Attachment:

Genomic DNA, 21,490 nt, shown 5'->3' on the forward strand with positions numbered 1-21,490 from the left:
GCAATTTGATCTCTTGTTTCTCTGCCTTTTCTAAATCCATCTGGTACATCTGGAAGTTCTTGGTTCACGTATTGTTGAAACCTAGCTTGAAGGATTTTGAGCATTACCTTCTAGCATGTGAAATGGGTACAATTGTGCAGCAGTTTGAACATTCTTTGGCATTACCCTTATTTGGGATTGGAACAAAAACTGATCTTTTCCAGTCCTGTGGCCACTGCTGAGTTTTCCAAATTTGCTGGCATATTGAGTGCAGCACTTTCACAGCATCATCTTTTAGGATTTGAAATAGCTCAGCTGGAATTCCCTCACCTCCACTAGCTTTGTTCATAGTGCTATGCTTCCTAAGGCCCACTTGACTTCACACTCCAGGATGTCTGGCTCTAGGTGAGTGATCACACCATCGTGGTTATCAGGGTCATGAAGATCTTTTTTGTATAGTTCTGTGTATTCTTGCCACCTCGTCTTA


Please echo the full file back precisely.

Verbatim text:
Genomic DNA, 21,490 nt, shown 5'->3' on the forward strand with positions numbered 1-21,490 from the left:
GCAATTTGATCTCTTGTTTCTCTGCCTTTTCTAAATCCATCTGGTACATCTGGAAGTTCTTGGTTCACGTATTGTTGAAACCTAGCTTGAAGGATTTTGAGCATTACCTTCTAGCATGTGAAATGGGTACAATTGTGCAGCAGTTTGAACATTCTTTGGCATTACCCTTATTTGGGATTGGAACAAAAACTGATCTTTTCCAGTCCTGTGGCCACTGCTGAGTTTTCCAAATTTGCTGGCATATTGAGTGCAGCACTTTCACAGCATCATCTTTTAGGATTTGAAATAGCTCAGCTGGAATTCCCTCACCTCCACTAGCTTTGTTCATAGTGCTATGCTTCCTAAGGCCCACTTGACTTCACACTCCAGGATGTCTGGCTCTAGGTGAGTGATCACACCATCGTGGTTATCAGGGTCATGAAGATCTTTTTTGTATAGTTCTGTGTATTCTTGCCACCTCGTCTTA